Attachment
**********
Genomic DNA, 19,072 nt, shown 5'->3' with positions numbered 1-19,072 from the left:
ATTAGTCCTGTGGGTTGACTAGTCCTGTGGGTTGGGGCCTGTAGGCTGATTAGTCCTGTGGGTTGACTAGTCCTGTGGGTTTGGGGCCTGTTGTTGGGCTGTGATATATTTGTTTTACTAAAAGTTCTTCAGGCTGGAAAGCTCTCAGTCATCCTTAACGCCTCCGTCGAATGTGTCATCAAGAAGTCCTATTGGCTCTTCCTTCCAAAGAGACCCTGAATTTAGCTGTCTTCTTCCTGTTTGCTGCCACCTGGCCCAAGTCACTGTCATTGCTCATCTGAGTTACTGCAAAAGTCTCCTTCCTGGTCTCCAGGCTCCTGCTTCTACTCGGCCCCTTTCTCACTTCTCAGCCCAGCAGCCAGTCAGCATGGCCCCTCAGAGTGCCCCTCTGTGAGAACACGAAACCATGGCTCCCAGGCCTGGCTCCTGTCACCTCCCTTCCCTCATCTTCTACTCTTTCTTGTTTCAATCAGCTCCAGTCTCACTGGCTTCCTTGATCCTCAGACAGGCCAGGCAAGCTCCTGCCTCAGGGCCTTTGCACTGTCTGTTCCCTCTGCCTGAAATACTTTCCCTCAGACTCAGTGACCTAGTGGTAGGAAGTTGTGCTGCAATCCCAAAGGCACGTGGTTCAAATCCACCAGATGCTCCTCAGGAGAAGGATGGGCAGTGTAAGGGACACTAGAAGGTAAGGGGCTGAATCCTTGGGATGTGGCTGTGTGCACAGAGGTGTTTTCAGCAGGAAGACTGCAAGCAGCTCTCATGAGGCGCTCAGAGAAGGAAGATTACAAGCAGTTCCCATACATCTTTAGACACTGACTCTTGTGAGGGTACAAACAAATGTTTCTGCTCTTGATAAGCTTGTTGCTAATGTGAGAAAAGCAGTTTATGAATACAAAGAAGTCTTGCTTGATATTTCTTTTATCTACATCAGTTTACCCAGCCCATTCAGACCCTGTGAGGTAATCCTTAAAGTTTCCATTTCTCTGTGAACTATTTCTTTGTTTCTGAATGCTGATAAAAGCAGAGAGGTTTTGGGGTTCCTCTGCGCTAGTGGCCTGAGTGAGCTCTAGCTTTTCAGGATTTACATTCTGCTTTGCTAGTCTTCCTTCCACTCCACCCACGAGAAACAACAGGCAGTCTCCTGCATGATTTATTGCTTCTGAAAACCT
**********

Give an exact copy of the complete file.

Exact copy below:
Genomic DNA, 19,072 nt, shown 5'->3' with positions numbered 1-19,072 from the left:
ATTAGTCCTGTGGGTTGACTAGTCCTGTGGGTTGGGGCCTGTAGGCTGATTAGTCCTGTGGGTTGACTAGTCCTGTGGGTTTGGGGCCTGTTGTTGGGCTGTGATATATTTGTTTTACTAAAAGTTCTTCAGGCTGGAAAGCTCTCAGTCATCCTTAACGCCTCCGTCGAATGTGTCATCAAGAAGTCCTATTGGCTCTTCCTTCCAAAGAGACCCTGAATTTAGCTGTCTTCTTCCTGTTTGCTGCCACCTGGCCCAAGTCACTGTCATTGCTCATCTGAGTTACTGCAAAAGTCTCCTTCCTGGTCTCCAGGCTCCTGCTTCTACTCGGCCCCTTTCTCACTTCTCAGCCCAGCAGCCAGTCAGCATGGCCCCTCAGAGTGCCCCTCTGTGAGAACACGAAACCATGGCTCCCAGGCCTGGCTCCTGTCACCTCCCTTCCCTCATCTTCTACTCTTTCTTGTTTCAATCAGCTCCAGTCTCACTGGCTTCCTTGATCCTCAGACAGGCCAGGCAAGCTCCTGCCTCAGGGCCTTTGCACTGTCTGTTCCCTCTGCCTGAAATACTTTCCCTCAGACTCAGTGACCTAGTGGTAGGAAGTTGTGCTGCAATCCCAAAGGCACGTGGTTCAAATCCACCAGATGCTCCTCAGGAGAAGGATGGGCAGTGTAAGGGACACTAGAAGGTAAGGGGCTGAATCCTTGGGATGTGGCTGTGTGCACAGAGGTGTTTTCAGCAGGAAGACTGCAAGCAGCTCTCATGAGGCGCTCAGAGAAGGAAGATTACAAGCAGTTCCCATACATCTTTAGACACTGACTCTTGTGAGGGTACAAACAAATGTTTCTGCTCTTGATAAGCTTGTTGCTAATGTGAGAAAAGCAGTTTATGAATACAAAGAAGTCTTGCTTGATATTTCTTTTATCTACATCAGTTTACCCAGCCCATTCAGACCCTGTGAGGTAATCCTTAAAGTTTCCATTTCTCTGTGAACTATTTCTTTGTTTCTGAATGCTGATAAAAGCAGAGAGGTTTTGGGGTTCCTCTGCGCTAGTGGCCTGAGTGAGCTCTAGCTTTTCAGGATTTACATTCTGCTTTGCTAGTCTTCCTTCCACTCCACCCACGAGAAACAACAGGCAGTCTCCTGCATGATTTATTGCTTCTGAAAACCT